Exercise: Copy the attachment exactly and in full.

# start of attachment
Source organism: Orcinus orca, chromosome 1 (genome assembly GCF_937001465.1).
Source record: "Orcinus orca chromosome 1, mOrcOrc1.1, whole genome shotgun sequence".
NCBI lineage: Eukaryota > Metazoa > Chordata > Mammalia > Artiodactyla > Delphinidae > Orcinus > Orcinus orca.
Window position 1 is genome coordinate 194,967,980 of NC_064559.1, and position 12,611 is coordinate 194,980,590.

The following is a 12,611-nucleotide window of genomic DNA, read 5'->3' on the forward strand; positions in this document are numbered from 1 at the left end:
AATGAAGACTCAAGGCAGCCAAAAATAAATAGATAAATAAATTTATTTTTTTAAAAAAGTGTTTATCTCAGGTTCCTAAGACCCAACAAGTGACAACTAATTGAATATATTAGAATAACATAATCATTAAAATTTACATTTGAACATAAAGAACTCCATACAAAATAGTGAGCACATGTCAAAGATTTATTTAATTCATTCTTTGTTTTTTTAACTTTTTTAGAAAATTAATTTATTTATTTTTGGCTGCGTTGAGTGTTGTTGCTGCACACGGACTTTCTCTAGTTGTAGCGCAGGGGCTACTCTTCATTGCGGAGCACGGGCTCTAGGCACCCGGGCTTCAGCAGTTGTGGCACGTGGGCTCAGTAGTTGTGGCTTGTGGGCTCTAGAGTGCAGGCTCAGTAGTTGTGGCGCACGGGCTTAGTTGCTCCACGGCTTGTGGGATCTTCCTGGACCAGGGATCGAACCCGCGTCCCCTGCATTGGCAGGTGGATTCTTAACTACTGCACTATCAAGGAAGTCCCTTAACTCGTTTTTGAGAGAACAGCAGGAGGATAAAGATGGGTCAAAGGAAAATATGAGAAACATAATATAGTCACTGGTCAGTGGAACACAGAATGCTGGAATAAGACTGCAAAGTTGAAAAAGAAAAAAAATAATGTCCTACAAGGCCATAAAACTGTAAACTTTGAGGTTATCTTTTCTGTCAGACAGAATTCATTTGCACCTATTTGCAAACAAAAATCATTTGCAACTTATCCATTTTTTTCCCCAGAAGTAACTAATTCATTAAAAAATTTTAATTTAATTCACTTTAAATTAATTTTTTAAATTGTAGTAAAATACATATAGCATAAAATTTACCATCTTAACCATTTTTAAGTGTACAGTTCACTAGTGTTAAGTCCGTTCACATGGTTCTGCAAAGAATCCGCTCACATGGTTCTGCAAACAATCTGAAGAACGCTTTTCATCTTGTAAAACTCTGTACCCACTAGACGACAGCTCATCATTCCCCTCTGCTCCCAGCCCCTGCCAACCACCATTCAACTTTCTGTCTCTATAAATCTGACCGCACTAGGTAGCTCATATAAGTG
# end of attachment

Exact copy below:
Source organism: Orcinus orca, chromosome 1 (genome assembly GCF_937001465.1).
Source record: "Orcinus orca chromosome 1, mOrcOrc1.1, whole genome shotgun sequence".
NCBI lineage: Eukaryota > Metazoa > Chordata > Mammalia > Artiodactyla > Delphinidae > Orcinus > Orcinus orca.
Window position 1 is genome coordinate 194,967,980 of NC_064559.1, and position 12,611 is coordinate 194,980,590.

The following is a 12,611-nucleotide window of genomic DNA, read 5'->3' on the forward strand; positions in this document are numbered from 1 at the left end:
AATGAAGACTCAAGGCAGCCAAAAATAAATAGATAAATAAATTTATTTTTTTAAAAAAGTGTTTATCTCAGGTTCCTAAGACCCAACAAGTGACAACTAATTGAATATATTAGAATAACATAATCATTAAAATTTACATTTGAACATAAAGAACTCCATACAAAATAGTGAGCACATGTCAAAGATTTATTTAATTCATTCTTTGTTTTTTTAACTTTTTTAGAAAATTAATTTATTTATTTTTGGCTGCGTTGAGTGTTGTTGCTGCACACGGACTTTCTCTAGTTGTAGCGCAGGGGCTACTCTTCATTGCGGAGCACGGGCTCTAGGCACCCGGGCTTCAGCAGTTGTGGCACGTGGGCTCAGTAGTTGTGGCTTGTGGGCTCTAGAGTGCAGGCTCAGTAGTTGTGGCGCACGGGCTTAGTTGCTCCACGGCTTGTGGGATCTTCCTGGACCAGGGATCGAACCCGCGTCCCCTGCATTGGCAGGTGGATTCTTAACTACTGCACTATCAAGGAAGTCCCTTAACTCGTTTTTGAGAGAACAGCAGGAGGATAAAGATGGGTCAAAGGAAAATATGAGAAACATAATATAGTCACTGGTCAGTGGAACACAGAATGCTGGAATAAGACTGCAAAGTTGAAAAAGAAAAAAAATAATGTCCTACAAGGCCATAAAACTGTAAACTTTGAGGTTATCTTTTCTGTCAGACAGAATTCATTTGCACCTATTTGCAAACAAAAATCATTTGCAACTTATCCATTTTTTTCCCCAGAAGTAACTAATTCATTAAAAAATTTTAATTTAATTCACTTTAAATTAATTTTTTAAATTGTAGTAAAATACATATAGCATAAAATTTACCATCTTAACCATTTTTAAGTGTACAGTTCACTAGTGTTAAGTCCGTTCACATGGTTCTGCAAAGAATCCGCTCACATGGTTCTGCAAACAATCTGAAGAACGCTTTTCATCTTGTAAAACTCTGTACCCACTAGACGACAGCTCATCATTCCCCTCTGCTCCCAGCCCCTGCCAACCACCATTCAACTTTCTGTCTCTATAAATCTGACCGCACTAGGTAGCTCATATAAGTG